PUTIN'S MEDITERRANEAN MARCH 24, 2013
The day that Cyprus rejected a European bailout that would have given every bank account in the country a “haircut,” the Cypriot finance minister Michael Sarris went on a mission. He went not to Brussels or Berlin, however, but to Moscow. Sarris had to find $7.5 billion dollars to cover the gap between the $12.5 billion the Eurozone was going to give Cyprus—the Europeans and IMF insisted the loan be capped at 10 billion Euros— and the $20 billion that the Cypriots needed to plug the hole in their economy. Flying to wealthy, flashy Moscow, which, as we’ve all heard, has oodles of money in Cyprus, though no one knows exactly how much, was a predictable move, like calling your spendthrift millionaire friend when you can’t make your rent this month.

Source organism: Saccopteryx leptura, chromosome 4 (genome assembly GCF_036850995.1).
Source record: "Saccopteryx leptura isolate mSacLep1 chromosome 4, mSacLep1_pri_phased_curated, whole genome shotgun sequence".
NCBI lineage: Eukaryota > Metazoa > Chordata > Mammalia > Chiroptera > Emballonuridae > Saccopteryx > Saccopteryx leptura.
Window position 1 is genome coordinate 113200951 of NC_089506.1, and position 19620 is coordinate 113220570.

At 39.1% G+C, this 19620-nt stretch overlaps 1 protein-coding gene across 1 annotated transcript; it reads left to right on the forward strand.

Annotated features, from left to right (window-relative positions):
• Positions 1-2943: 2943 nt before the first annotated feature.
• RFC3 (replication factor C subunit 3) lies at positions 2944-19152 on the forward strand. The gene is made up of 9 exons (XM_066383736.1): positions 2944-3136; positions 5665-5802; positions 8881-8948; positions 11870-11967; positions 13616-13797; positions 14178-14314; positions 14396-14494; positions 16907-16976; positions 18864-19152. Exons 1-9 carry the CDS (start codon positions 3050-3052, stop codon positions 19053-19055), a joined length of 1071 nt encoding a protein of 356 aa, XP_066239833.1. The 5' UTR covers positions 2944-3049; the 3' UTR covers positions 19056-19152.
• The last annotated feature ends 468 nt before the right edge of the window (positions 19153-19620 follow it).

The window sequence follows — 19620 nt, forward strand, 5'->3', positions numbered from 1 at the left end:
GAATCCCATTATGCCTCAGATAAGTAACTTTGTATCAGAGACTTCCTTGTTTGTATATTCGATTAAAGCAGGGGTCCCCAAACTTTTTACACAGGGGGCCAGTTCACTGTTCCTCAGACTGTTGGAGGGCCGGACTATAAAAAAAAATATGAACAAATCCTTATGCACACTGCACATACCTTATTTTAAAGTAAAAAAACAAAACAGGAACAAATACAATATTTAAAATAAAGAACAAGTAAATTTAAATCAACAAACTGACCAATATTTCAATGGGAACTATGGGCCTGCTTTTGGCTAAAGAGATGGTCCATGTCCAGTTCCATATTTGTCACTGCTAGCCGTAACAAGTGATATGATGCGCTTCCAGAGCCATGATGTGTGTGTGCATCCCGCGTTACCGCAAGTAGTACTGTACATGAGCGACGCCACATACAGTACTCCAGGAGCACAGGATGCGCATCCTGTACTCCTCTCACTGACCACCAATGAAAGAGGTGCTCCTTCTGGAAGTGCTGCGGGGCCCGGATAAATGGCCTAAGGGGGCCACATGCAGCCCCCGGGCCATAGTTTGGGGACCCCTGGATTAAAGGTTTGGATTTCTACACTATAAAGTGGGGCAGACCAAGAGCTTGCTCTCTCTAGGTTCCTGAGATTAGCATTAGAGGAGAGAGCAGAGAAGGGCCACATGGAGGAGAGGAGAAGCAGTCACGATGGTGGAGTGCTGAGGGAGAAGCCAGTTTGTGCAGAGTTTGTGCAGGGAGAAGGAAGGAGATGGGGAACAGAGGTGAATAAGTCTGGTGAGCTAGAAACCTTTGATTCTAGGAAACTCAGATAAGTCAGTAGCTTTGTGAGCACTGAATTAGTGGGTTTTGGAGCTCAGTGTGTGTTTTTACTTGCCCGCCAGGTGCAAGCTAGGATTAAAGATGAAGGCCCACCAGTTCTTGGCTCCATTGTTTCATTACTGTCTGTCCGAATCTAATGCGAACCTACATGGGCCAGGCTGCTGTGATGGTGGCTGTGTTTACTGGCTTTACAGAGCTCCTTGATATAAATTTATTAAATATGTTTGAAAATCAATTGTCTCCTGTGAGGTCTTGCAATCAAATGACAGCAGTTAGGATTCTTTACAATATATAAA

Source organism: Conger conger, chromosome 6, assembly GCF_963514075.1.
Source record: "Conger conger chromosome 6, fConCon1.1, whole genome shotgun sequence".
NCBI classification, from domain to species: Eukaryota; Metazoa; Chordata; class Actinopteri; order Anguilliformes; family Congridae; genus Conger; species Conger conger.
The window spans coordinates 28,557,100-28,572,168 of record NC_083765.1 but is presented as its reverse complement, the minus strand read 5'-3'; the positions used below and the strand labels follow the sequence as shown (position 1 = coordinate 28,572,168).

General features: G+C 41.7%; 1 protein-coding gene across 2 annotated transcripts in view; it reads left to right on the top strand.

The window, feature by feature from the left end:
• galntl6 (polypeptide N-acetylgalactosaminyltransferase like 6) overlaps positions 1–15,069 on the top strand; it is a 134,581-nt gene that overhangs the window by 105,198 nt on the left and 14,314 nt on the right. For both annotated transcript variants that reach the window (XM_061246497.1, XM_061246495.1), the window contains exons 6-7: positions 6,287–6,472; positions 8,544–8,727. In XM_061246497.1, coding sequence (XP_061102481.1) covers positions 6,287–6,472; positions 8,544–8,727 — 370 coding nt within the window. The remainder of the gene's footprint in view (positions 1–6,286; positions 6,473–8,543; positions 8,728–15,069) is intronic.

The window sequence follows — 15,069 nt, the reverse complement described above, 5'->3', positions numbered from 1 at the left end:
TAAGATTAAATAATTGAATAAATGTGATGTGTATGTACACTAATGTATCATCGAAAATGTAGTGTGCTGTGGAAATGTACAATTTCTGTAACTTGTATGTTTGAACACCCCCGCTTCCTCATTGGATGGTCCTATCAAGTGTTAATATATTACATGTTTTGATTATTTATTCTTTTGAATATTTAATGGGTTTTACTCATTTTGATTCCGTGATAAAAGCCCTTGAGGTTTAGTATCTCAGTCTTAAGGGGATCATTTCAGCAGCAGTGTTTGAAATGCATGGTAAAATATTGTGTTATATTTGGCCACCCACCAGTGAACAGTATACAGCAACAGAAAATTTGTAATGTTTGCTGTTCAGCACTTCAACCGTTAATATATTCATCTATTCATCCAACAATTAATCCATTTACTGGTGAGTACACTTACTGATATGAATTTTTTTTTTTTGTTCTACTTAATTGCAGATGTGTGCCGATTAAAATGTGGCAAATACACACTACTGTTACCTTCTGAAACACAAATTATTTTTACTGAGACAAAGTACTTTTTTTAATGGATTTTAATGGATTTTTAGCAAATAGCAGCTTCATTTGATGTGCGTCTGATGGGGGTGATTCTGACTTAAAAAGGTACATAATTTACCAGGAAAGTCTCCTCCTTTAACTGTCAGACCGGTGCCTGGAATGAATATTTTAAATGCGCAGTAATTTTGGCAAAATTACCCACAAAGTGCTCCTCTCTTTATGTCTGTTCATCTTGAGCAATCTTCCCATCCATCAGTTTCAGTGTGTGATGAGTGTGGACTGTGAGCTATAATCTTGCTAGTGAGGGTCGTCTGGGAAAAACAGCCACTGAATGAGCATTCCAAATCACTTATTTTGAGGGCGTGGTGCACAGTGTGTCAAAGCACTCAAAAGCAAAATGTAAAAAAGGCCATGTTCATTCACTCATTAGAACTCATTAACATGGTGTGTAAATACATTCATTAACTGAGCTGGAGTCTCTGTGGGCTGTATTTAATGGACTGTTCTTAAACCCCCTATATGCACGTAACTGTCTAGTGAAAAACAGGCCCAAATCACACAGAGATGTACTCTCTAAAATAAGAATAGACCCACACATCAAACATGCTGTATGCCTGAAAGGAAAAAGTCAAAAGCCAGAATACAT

How does one explain to the average foreigner that the Russian government is sheltering its money…from the Russian government?
So Sarris showed up in Moscow, but not hat in hand, exactly. He came offering stakes in Cypriot telecom companies and in its recently discovered offshore gas reserves— reserves which Gazprom was reportedly eying in a potential private bailout. And yet, on Friday, the three-day talks with Russian Finance Minister Anton Siluanov and Dmitry Medvedev—who is said to have audibly cheered in a meeting when he saw the news that Cypriots had rejected the Euro bailout–ended with little to show for the effort. Medvedev said he wasn’t shutting the door on bailing out Cyprus with help from Europe, but Sarris went home to a ticking clock, empty-handed.